Star Trek Voyager: Tattoo

“We were taught your world had been ravaged by those with no respect for life or land.”

This is a Chakotay episode in which he discusses his tattoo. Also, he gets naked. If you haven’t seen it, you’re welcome for that mental image.

I’m having some trouble summing up the plot of this episode. Here’s the general gist; back when he was 15 and fighting with his dad, because that’s what TV-15-year-olds do, Chakotay and some others of his tribe met some people in a rainforest, who they were related to (speaking the same language and with the same stories of the Sky Spirits). They gave Chakotay’s father a tattoo like the one the older Chakotay has.

Many years later, Voyager finds a planet where the same native American symbols appear, and which throws up a storm every time they try to land or beam down. Then some people with Chakotay’s tattoo turn up. It turns out they are the Sky Spirits, they’re real, they’re aliens and this is where they live. Oh yes, we also find out why Chakotay got his tattoo, to honour his father after he died. This is also why he joined the Maquis. The trouble is, he just tells us all this, without it really having any impact on the plot, such as it is.

And honestly, this episode doesn’t really have a plot. The whole 45 minutes is about establishing something that, say, Stargate would use as a jumping off point for a story. Perhaps if the episode explored the impact of these revelations on Chakotay in more depth, and really got into his feelings about his father’s religion and so on, it might be interesting. But instead, his introspection only goes as far as some fairly typical strained-relationship-between-teen-and-father-that-the-son-later-regrets stuff. It’s a struggle to find much to say about it, as there isn’t much to it.

There is also a shot of Chakotay’s naked backside (though, if memory serves, he actually used a butt double). That is the only interesting or notable thing about the entire plot.

Luckily, this is one of those episodes of Voyager where the B story is far more interesting and memorable than the A story. After some very ill advised comments to a pregnant woman (see below) the doctor gives himself a 29-hour flu to demonstrate that, basically, no one needs any time off for illness, ever. Of course, he is soon disabused of that notion, and Kes improves the experiment by extending it without telling him, recreating the fear and uncertainty that goes with illness too. It’s a small, simple plot but it works, and I have to say, there are a good few healthy human doctors who could do with undergoing a similar experiment. Plus, Harry’s expression when Kes fesses up is great.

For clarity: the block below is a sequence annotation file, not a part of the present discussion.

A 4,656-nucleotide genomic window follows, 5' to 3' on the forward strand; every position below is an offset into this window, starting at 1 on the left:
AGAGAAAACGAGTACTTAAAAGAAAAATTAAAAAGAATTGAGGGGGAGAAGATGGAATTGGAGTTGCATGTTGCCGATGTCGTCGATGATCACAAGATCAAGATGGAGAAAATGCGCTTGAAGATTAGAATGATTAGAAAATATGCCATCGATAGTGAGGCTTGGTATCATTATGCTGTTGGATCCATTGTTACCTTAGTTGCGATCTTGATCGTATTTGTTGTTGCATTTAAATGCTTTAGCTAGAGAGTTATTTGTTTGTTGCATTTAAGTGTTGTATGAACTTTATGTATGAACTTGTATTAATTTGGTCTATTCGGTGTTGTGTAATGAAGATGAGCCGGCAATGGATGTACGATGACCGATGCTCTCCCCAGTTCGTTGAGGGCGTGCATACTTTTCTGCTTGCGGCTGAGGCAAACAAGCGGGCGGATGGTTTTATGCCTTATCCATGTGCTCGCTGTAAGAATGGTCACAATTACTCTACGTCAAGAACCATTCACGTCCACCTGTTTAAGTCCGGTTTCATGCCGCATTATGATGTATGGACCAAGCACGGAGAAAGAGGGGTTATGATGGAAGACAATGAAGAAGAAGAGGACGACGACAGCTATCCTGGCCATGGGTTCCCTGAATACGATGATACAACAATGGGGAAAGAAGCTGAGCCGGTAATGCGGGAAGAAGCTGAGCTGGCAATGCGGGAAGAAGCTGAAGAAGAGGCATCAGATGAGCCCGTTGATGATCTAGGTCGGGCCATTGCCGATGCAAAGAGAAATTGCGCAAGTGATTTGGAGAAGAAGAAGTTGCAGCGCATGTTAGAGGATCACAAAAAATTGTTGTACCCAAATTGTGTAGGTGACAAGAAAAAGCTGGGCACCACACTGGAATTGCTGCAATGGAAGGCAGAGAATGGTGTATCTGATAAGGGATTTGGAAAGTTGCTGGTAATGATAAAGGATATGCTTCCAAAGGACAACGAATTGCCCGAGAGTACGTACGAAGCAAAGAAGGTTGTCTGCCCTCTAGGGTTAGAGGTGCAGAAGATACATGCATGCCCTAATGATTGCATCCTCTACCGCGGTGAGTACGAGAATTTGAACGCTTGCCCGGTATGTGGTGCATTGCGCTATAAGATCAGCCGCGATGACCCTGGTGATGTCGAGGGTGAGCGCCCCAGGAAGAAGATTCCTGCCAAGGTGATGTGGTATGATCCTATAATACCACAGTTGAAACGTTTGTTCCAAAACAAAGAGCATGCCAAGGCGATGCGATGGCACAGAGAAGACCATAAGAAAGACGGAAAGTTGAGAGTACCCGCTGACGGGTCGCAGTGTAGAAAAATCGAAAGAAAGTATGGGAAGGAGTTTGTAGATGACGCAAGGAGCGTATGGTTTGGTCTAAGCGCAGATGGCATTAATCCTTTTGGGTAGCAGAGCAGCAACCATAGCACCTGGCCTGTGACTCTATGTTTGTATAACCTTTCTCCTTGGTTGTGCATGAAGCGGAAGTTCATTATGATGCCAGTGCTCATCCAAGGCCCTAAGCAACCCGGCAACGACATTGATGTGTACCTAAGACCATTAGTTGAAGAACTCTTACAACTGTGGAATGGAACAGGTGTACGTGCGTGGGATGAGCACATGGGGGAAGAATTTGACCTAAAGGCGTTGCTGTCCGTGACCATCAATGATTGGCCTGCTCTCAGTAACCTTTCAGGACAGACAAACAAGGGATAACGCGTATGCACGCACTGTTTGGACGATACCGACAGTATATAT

Bits ‘n’ pieces

 - It’s nice to see the flashbacks to Chakotay and his dad, but unfortunately the young actor’s delivery is really stilted.

 - Ensign Wildman is still undergoing the longest pregnancy in history. The doctor for some reason thinks that, as a male hologram, he is qualified to pronounce on how uncomfortable pregnancy is. He is, of course, wrong.

 - Janeway flirting watch: she and Chakotay get very snuggly while looking at Native American symbols.

 - They can’t land a shuttle, they can’t beam down, so Janeway takes the ship down towards the planet. This is clearly insane. I guess she really, really wants Chakotay back; she looks seriously relieved when they find him.

 - In this episode, we discover that Tuvok and Neelix both breed orchids, giving Neelix something else to attempt unsuccessfully to bond with Tuvok over.

 - Suttlecraft count: Tuvok and B’Elanna beam up, then later Chakotay can’t find any indication of the shuttle. Presumably it was lost, which makes three shuttlecraft down, the ship having only started out with two in the first place.

 - The inertial dampeners go offline. This happens on Voyager a lot.


Chakotay: Neelix, what the Рquoted for the way he blatantly nearly says "what the f*ck," which is pretty risqu̩ for Star Trek.

Chakotay: The logical course isn’t always the right course. Tuvok ‘s face...

Doctor (re Kes): She is far more devious than I ever suspected.

It’s just so incredibly slow and boring. One and a half strange native American symbols (the extra half is for the Doc’s B plot).

Juliette Harrisson is a freelance writer, classicist and ancient historian who blogs about Greek and Roman Things in Stuff at Pop Classics.

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